The first time I heard a line from “When Harry Met Sally” I was listening to a Modern Baseball track. The emo rock band, in their song “How Do I Tell A Girl I Want To Kiss Her?” sampled iconic, sweepingly amorous statements. These statements made by characters whose meticulously crafted love stories graced our cinemas and permanently altered our views of romance. Tucked between Jimmy Stewart’s ‘lasso around the moon’ and Clark Gable’s immutably relevant advice about kissing, Billy Crystal vehemently declared his love: “I came here tonight because when you realize you wanna spend the rest of your life with somebody, you want the rest of your life to start as soon a possible.” Those words, which celebrate their thirtieth anniversary this year, were written by Nora Ephron ’62, the journalist and screenwriter whose enduring legacy is an unapologetic manifestation of her life, attitudes and upbringing, including her Wellesley education.
We first meet Sally Albright (Meg Ryan) and Harry Burns (Billy Crystal) in 1977, new graduates of the University of Chicago about to embark on an 18-hour drive to New York City together. Not even a minute passes before we see that Sally and Harry exist on opposing ends of a spectrum — where Sally is neurotic and organized, Harry fails to even roll down the right car window to spit out his grape seeds. It’s during this road trip that the question of sex and friendship between men and women was first posed by the characters, and then considered quite seriously by every household in America. The movie continues five years later, and then another five; at this second jump, the timeline slows down just enough for us to watch the characters grow closer and closer together, even if they themselves don’t yet realize it. I won’t dare spoil the details this now-30-year-old movie, but Sally and Harry, at long last and to nobody’s surprise but theirs, admit their love in the champagne-soaked din of a New Year’s party and they lived happily ever after. The end.
Seven years after the release of “When Harry Met Sally,” Nora Ephron — political science major, editor of The Wellesley News, and kindred spirit — graced her alma mater’s grounds and gave the 1996 commencement address. Ephron, among other things, addressed a “snippy” Harvard Crimson article about Wellesley with the wit and contempt of any good Wellesley News writer. She talked about the generational differences she observed between her own class and the one of 1996, noting especially the importance in the newfound ability for the imminent graduates to determine their own path. When Ephron was told by a classmate, “Our education was a dress rehearsal for a life we never led,” she turned around years later to tell 1996 that “[their] education is a dress rehearsal for a life that is [theirs] to lead.”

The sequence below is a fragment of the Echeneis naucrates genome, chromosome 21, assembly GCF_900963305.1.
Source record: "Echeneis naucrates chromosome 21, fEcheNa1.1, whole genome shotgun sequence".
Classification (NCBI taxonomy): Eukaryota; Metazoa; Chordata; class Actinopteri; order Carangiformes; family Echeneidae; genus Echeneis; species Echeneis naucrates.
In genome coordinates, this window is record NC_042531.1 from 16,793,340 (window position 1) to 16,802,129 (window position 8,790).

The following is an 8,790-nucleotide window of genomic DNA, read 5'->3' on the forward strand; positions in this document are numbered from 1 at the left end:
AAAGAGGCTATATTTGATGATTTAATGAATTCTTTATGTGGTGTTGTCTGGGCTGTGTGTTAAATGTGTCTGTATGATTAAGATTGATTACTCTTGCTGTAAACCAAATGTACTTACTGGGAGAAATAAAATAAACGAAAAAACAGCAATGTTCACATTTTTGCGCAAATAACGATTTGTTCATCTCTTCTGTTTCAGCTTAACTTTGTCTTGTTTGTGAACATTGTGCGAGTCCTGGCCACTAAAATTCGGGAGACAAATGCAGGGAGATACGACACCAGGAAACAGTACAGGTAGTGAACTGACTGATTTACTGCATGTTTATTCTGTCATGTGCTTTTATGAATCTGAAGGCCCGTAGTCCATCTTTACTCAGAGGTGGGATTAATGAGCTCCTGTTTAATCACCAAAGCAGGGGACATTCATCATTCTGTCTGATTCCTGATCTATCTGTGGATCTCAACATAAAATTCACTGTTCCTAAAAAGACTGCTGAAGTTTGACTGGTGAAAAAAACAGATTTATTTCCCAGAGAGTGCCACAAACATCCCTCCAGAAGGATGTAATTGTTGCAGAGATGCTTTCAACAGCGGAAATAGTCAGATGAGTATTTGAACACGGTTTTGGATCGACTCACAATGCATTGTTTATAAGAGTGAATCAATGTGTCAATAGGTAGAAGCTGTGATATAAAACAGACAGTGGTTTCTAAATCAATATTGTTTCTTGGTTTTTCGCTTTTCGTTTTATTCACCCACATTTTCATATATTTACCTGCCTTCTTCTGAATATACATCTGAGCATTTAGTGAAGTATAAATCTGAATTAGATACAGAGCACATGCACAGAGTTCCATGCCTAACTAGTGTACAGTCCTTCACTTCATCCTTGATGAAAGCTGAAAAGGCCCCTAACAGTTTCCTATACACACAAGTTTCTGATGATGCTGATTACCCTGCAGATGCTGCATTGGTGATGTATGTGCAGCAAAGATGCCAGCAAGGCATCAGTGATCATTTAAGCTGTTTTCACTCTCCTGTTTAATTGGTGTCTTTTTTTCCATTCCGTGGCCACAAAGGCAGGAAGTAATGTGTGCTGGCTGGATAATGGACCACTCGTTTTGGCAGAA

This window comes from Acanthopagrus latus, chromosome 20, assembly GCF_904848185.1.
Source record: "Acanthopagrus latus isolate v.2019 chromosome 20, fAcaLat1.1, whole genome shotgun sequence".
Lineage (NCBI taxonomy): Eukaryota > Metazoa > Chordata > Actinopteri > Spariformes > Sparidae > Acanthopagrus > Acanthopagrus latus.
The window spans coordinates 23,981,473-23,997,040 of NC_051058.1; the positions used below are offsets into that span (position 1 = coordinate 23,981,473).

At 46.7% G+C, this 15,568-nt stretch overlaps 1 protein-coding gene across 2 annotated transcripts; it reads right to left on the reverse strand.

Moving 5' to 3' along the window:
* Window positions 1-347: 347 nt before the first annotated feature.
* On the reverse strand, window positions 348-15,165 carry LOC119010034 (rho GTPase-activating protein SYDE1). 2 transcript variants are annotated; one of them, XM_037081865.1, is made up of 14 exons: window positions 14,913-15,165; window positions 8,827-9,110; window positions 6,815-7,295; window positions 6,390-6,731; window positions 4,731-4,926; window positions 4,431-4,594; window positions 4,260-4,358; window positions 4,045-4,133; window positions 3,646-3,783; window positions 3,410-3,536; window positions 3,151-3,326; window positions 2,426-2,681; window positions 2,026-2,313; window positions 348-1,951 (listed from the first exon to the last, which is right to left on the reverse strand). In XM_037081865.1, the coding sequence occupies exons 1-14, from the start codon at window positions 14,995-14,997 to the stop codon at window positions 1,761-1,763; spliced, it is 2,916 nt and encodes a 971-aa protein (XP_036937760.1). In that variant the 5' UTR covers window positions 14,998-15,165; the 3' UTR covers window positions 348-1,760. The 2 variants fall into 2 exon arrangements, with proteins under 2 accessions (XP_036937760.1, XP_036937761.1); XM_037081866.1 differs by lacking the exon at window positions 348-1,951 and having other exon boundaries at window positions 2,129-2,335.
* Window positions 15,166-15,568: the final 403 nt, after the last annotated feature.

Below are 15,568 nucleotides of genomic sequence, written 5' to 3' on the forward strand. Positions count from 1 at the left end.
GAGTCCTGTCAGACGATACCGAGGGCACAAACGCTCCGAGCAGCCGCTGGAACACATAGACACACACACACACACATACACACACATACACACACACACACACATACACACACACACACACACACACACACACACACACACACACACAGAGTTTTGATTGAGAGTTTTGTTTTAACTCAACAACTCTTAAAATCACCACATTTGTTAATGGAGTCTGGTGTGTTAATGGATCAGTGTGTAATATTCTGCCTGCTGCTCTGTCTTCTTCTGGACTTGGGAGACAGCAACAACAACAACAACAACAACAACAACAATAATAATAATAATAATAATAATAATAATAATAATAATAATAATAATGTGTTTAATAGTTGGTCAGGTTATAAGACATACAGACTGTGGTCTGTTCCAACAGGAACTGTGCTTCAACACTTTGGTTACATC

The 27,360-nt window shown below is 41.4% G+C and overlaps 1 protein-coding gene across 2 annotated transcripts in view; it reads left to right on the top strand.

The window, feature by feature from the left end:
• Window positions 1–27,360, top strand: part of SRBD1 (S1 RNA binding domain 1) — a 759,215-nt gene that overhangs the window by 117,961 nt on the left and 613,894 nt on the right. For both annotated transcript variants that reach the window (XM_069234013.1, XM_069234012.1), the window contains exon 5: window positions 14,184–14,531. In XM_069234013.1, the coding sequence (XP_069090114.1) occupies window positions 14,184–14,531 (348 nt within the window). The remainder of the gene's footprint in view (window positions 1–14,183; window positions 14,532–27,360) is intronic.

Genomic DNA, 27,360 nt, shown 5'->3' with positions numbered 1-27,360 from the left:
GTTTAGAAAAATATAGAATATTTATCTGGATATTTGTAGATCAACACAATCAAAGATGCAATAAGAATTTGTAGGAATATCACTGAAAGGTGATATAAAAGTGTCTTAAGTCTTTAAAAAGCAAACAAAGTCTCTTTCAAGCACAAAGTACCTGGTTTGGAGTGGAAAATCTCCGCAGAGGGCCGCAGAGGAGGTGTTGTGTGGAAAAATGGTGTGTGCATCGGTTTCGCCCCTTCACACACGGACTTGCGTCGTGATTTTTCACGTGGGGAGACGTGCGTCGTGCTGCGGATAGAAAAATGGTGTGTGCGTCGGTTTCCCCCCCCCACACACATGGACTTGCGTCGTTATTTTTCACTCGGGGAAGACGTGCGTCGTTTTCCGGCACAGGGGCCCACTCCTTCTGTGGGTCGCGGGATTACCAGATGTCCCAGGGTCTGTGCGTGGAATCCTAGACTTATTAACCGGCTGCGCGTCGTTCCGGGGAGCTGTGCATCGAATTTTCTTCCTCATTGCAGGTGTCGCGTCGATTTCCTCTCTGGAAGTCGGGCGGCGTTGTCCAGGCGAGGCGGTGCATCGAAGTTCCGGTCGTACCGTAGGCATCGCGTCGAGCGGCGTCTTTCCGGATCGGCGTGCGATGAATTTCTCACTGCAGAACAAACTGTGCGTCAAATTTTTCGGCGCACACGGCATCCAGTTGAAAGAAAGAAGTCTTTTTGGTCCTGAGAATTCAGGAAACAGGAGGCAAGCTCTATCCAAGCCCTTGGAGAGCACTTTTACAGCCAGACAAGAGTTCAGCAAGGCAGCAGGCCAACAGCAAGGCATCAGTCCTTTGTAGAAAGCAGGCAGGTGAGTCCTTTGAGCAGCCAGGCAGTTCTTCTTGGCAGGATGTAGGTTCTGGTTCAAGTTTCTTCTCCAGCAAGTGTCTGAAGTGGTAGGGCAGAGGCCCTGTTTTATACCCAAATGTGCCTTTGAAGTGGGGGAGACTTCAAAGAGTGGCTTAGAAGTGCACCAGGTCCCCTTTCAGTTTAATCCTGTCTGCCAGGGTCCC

But it’s in her description of Wellesley from 1958 to 1962 that one can see clear parallels between her life and her films. She doesn’t tell; she shows with the long flourishing sentences that are full of tangents and asides. Her voice is clearly threaded through the descriptive conversations Sally and Harry share, even if the characters remain distinct in their own personalities and mannerisms. One particularly funny line, “dying one of those New York deaths where no one even notices you’re missing until the smell drifts into the hallway weeks later.” It appears both in the commencement address and in that first conversation between Harry and Sally — yes, that 18-hour long conversation. Just moments before Sally fakes the orgasm of the century, another “Wellesley Nora” moment appears. Harry explained his morning-after routine and it offended Sally. Harry’s defense — “this is not about you!” — is no match for Sally/Nora’s biting return — ”Yes it is! You are a human affront to all women and I am a woman!” Indeed, it’s a joke, but at the core of every quip there’s a bit of truth that more often than not hurts. The truth had no place in the generally light 1989 romantic comedy, but it struck in events surrounding 1996. Ephron says, nearing the conclusion of her address, “Understand: Every attack on Hillary Clinton for not knowing her place is an attack on you. Underneath almost all those attacks are the words: Get back, get back to where you once belonged.” And Ephron, ever the journalist, conducted interviews with production crew and incorporated their own love stories into her screenplay. The reason her script is so real, so alive is simply because it is.
I didn’t fall in love with “When Harry Met Sally” because of its humor or the love story it depicted nor is it that Harry and his friend Jess mournfully partake in the football stadium wave while sullenly chatting about divorce. It’s not even Harry’s line that drew me to the movie in the first place. It’s the fact that Nora Ephron created a piece of art from the life that she experienced and observed around her, reflecting a truth that she saw in love won and lost and slowly gained over time. Thirty years later proves that the longevity of “When Harry Met Sally” is genuine. The fact that I can so clearly see her Wellesley roots is really just the cherry on top.